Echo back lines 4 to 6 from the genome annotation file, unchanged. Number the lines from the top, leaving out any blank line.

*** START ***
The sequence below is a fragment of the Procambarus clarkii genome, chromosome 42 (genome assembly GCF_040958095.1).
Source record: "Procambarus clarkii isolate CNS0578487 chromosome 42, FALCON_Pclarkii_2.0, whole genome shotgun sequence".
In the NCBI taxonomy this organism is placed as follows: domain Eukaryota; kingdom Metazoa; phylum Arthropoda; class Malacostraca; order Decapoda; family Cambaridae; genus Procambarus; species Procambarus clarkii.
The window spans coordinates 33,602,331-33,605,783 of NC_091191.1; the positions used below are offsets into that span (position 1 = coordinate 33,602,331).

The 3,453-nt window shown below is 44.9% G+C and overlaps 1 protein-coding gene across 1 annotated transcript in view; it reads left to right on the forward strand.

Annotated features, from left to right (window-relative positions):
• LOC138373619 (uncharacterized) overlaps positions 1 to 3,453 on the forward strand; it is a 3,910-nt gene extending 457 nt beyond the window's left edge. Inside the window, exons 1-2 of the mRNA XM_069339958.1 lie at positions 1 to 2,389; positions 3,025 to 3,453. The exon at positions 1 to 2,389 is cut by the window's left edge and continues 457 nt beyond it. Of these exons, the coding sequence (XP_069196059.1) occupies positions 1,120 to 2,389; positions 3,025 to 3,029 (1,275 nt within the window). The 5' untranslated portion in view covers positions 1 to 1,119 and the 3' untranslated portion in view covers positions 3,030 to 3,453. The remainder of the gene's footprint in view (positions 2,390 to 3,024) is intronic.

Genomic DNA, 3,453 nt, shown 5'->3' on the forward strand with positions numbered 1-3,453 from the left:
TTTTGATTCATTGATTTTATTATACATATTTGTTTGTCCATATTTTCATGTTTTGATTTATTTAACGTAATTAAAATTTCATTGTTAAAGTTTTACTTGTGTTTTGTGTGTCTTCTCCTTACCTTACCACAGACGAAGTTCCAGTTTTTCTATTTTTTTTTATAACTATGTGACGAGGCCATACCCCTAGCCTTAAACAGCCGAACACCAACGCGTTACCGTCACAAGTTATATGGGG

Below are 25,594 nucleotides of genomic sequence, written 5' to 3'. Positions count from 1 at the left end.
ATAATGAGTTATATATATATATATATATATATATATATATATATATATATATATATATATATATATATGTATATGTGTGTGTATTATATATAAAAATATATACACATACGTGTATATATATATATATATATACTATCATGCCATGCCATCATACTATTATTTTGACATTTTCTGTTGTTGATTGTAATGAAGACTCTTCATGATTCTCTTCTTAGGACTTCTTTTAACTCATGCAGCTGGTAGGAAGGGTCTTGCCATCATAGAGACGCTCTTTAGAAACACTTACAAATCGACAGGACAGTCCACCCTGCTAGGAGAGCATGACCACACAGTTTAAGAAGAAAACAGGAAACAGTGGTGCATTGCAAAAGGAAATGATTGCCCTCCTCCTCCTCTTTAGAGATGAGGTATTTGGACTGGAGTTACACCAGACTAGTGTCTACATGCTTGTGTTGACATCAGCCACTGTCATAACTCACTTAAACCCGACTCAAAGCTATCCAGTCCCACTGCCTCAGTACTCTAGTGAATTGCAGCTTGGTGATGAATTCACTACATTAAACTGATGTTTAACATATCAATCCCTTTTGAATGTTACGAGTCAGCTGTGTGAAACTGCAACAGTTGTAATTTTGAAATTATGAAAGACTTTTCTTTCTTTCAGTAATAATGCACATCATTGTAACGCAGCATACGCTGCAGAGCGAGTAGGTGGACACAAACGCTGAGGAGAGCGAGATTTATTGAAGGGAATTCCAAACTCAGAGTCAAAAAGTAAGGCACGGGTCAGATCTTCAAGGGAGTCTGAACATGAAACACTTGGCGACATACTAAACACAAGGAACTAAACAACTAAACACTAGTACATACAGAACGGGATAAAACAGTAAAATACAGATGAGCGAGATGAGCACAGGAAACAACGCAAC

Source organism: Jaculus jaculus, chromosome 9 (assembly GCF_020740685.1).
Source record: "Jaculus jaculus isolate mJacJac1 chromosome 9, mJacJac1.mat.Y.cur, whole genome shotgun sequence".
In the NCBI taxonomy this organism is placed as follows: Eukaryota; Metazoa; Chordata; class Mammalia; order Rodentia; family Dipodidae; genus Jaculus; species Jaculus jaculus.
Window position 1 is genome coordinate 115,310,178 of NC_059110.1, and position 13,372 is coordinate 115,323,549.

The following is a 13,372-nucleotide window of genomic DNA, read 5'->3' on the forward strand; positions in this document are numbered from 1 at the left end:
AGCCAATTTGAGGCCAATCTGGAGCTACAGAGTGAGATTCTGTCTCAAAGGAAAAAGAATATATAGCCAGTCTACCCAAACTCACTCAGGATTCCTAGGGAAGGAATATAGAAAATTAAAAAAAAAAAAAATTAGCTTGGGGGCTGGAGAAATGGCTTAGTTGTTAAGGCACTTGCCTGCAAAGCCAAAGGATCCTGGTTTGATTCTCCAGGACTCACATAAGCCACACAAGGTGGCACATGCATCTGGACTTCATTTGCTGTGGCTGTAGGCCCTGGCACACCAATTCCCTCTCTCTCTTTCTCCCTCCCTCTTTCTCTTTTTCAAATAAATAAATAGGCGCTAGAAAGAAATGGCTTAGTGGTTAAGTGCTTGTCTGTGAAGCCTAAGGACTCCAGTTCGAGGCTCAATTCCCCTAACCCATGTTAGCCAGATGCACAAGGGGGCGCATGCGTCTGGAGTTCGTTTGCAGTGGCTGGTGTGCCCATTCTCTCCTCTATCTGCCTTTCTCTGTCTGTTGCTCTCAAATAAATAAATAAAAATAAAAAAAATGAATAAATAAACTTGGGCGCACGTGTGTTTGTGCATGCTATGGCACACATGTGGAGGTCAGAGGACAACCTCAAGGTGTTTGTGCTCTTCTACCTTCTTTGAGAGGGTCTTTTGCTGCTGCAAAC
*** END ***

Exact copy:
The window spans coordinates 33,602,331-33,605,783 of NC_091191.1; the positions used below are offsets into that span (position 1 = coordinate 33,602,331).

The 3,453-nt window shown below is 44.9% G+C and overlaps 1 protein-coding gene across 1 annotated transcript in view; it reads left to right on the forward strand.

Annotated features, from left to right (window-relative positions):